How to Create Bounce Effect with CSS3 Animation

Today, we are going to doing an experiment with CSS3 Animation. In our previous post, we discussed how to re-create “marquee” effect using CSS3 Animation. This time, we will try to create a “notification bar” with bounce effect.

So, let’s get started.

Getting Started

Let’s create a new HTML document and add the following markup to structure the notification bar.

<div class="css3-notification">
	<p>Hi, this is a notification and it bounces.</p>

Then, add some decorative styles to dress up the notification bar.

.css3-notification {
	font-size: .8em;
	text-align: center;
	padding: 10px;
	background-color: #111;
	color: #fff;
	box-shadow:	0px 1px 3px 0px rgba(0, 0, 0, .3);
	text-transform: uppercase;
	position: relative;
	font-weight: bold;

At this stage, this will give us the following result in browsers.

Writing CSS3 Animation Keyframes

The basic idea on how the bounce will run is that when the object drops on the surface the first time, it bounces of the surface and will reach its highest level. Then it gradually reaches a lower point with every subsequent bounce, until the object stops bouncing. This is illustrated in the following figure.

Step 1: Creating Animation Keyframe

Now, let’s start writing on the CSS3 Animation Keyframe in the stylesheet. In this example, we simply name this keyframe bounce.

@keyframes bounce {

Keep in mind that in this tutorial we will use the standard @keyframe syntax from W3C to make the codes look simpler. But, in order for the animation to work across the browsers, the vendor syntax (-webkit-, -moz-, -o-) should be included and you will find them, later on, in the source codes.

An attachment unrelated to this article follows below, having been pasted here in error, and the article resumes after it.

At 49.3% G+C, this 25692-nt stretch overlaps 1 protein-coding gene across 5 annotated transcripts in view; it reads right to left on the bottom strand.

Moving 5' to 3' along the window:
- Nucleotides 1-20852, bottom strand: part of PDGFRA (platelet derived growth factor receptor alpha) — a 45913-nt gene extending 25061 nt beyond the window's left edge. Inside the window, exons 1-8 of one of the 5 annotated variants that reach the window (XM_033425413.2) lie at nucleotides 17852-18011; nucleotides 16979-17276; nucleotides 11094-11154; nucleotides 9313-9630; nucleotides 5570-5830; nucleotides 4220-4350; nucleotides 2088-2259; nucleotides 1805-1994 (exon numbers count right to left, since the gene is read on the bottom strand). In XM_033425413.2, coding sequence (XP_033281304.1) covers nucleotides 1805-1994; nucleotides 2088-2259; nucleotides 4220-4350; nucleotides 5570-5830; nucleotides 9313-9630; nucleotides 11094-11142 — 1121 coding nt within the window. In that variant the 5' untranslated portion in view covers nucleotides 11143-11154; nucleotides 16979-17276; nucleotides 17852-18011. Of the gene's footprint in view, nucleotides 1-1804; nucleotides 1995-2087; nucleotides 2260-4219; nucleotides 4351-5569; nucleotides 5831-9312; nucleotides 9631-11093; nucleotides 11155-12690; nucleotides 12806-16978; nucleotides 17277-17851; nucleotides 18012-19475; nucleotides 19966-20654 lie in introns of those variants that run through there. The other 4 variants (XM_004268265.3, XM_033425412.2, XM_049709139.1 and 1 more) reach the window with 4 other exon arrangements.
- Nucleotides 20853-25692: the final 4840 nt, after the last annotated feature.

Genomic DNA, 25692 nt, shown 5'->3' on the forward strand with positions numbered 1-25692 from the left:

Step 2: Specifying Initial Position

First, we set the object to the top of its initial position. In CSS3 Transforms, we add negative value for the Y-axis. In the following code snippet, we set the position for 0% to 5% of the time frame. So, the notification bar will stay a little while in that position.

0% {
	opacity: 0;
5% {
    opacity: 0;

Step 3: Specifying the First Bounce

Then, from 5% to 15% of the time frame, the object start moving to its original position. We set the translateY property back to 0%. Typically, an object that bounces has elasticity.

When this object strikes a solid object, the side of that object that hits the surface, should be a little compressed or deformed. Thus, in our case, we will decrease the padding-bottom — from 10px to 5px.

15% {
	padding-bottom: 5px;

The object will bounce back upwards after hitting the surface. At this point, the object bounces at its highest point and we set it for 50% at 30% of the time frame.

30% {

Step 4: Specifying the Second Bounce

After reaching the peak, the object should be back to 0 position, or in other words, hitting the ground. The object will be less deformed than the previous hit. So, at this point, we decrease the padding-bottom of the object to only 6px.

40% {
    padding-bottom: 6px;

Then it bounces.

This time, it will only reach the point lower than the first one; it moves upwards 30% from the current position.

50% {

Step 5: Countinuously Bouncing Until It Stops

These events repeat until the end of the time frame and the following are the rest of the Animation — from 70% to 100% of the time frame.

70% {
    padding-bottom: 7px;
80% {
90% {
	padding-bottom: 8px;
95% {
97% {
	padding-bottom: 9px;
99% {
100% {
	padding-bottom: 9px;
	opacity: 1;

That’s all the codes we need right now, now you can view the bounce effect in action from the link below.

Further Resources

Below are good resources for digging into CSS3 Animation, Transformations and Bounce Effect further.